Hormone replacement therapy regimens using different oestrogens and progestogens, and different routes of administration, may be similar in their effects on the breast, bowel, and skeleton. But the metabolic effects of different regimens are clearly different,6 and this is most likely to have an impact on their cardiovascular effects. Indeed, the women's health initiative trial also has an oestrogen-alone arm for women with hysterectomies, which has not been stopped. We need to see these findings to know whether the medroxyprogesterone acetate is causing the harm. It is most unhelpful that this point about different oestrogens and progestogens was not appreciated by the recent recommendations of the Committee for Safety of Medicines and the Medicines Control Agency,7 which were inappropriate with respect to cardiovascular disease. Particularly for coronary heart disease, the dose (and possibly type) of oestrogen and the type of progestogen may be crucial. Similar studies using different types of hormone replacement therapy than the one used in this trial must be carried out.

    Women who are currently taking continuous combined oestrogen-progestogen should not panic, as it is most unlikely to have caused considerable harm. Certainly the risk of breast cancer is not appreciably increased during the first four years, so women wishing to take this therapy for the short term relief of menopausal symptoms should be reassured. However, they need to discuss with their doctor whether they should shift to a different preparation, which could theoretically have a more beneficial effect on the cardiovascular system.

    There is no right or wrong hormone replacement therapy to use in the short term, but in the light of the findings of this trial the use of hormone replacement therapy regimens containing conjugated oestrogens 0.625 mg together with medroxyprogesterone acetate (at any dose) should be avoided in the long term. The findings of this trial may not apply to lower doses of conjugated equine oestrogens, given with or without other progestogens. The long term effects of alternative hormone replacement therapy preparations have not yet been tested in large randomised trials, and this must become a research priority.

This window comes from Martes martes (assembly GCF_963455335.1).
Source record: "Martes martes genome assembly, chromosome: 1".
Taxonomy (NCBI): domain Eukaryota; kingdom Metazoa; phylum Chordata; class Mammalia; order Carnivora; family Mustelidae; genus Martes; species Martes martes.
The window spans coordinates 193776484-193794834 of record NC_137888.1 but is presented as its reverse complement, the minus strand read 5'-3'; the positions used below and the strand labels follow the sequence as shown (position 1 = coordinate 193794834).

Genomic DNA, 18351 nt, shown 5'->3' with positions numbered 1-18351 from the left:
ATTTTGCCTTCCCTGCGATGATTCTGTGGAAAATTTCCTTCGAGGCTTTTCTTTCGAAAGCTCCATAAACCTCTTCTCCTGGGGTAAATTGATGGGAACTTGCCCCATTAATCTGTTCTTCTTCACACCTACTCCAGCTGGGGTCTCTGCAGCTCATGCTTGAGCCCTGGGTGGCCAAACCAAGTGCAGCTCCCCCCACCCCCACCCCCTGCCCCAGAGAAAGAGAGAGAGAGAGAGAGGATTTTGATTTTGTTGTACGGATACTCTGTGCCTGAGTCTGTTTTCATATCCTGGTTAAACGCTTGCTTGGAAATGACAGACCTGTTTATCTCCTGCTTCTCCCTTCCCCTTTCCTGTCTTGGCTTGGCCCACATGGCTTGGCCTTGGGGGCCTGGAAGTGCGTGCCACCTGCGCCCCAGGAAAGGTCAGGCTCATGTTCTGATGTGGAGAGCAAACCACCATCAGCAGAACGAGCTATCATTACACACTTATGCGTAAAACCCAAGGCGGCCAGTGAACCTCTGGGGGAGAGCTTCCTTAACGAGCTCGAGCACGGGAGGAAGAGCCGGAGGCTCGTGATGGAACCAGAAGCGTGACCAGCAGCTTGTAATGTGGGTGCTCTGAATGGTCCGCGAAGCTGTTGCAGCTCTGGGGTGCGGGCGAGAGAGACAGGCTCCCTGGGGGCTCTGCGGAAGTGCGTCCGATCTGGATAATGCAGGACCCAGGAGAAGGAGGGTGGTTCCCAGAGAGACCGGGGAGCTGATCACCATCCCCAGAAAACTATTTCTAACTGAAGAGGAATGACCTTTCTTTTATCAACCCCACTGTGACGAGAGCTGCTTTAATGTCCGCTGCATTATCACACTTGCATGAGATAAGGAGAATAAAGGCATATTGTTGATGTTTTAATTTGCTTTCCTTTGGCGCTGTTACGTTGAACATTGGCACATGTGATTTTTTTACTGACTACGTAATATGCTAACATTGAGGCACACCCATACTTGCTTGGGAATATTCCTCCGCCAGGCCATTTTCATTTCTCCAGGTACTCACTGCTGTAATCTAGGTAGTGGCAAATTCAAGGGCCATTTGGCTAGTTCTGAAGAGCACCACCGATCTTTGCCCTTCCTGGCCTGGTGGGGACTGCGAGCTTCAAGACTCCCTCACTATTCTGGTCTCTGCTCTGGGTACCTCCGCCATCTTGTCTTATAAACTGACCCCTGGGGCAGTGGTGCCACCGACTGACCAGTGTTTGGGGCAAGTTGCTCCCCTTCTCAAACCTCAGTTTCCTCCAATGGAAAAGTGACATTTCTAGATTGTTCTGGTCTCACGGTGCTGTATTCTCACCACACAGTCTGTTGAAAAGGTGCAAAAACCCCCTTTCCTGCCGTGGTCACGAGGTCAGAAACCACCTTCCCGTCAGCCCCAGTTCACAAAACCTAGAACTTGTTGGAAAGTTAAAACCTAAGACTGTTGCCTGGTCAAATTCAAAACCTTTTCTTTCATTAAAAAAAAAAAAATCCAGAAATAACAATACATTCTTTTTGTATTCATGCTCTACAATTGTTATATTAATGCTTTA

At present, long term hormone replacement therapy should be given only on an individual basis, depending on the needs and risk factors of the patient. Long term therapy could still be considered for prevention of osteoporosis, used as part of the management of women with particular cardiovascular risk factors, and used for better quality of life. We do not yet know the effects, if any, for the prevention of dementia, although preliminary evidence is encouraging. Women who are already taking long term hormone replacement therapy should be reviewed and counselled. If they need further treatment, consideration should be given to switching them to another form of hormone replacement therapy if they are taking a regimen of conjugated equine oestrogen and medroxyprogesterone acetate.

    For women starting hormone replacement therapy, we continue to recommend that the starting dose of oestrogen is kept low in women over the age of 60. For example, this would be 1 mg for oral, or 50 μg for transdermal, oestradiol 17β—the 0.3 mg dose of conjugated equine oestrogens is not currently available in the United Kingdom. The risks and benefits of alternatives to hormone replacement therapy (such as tibolone and raloxifene) are still to be determined, but they are unlikely to be the same as the regimen used in the women's health initiative trial.


    • JCS and MIW have been investigators in various clinical trials of hormone replacement therapy regimens. JCS is an investigator in the MRC women's hormones intervention secondary prevention (WHISP) trial. MIW is an investigator in the UK national trial of use of hormone replacement therapy in women with early breast cancer. They have attended meetings and lectured on hormone replacement therapy, sometimes with the support of various pharmaceutical companies.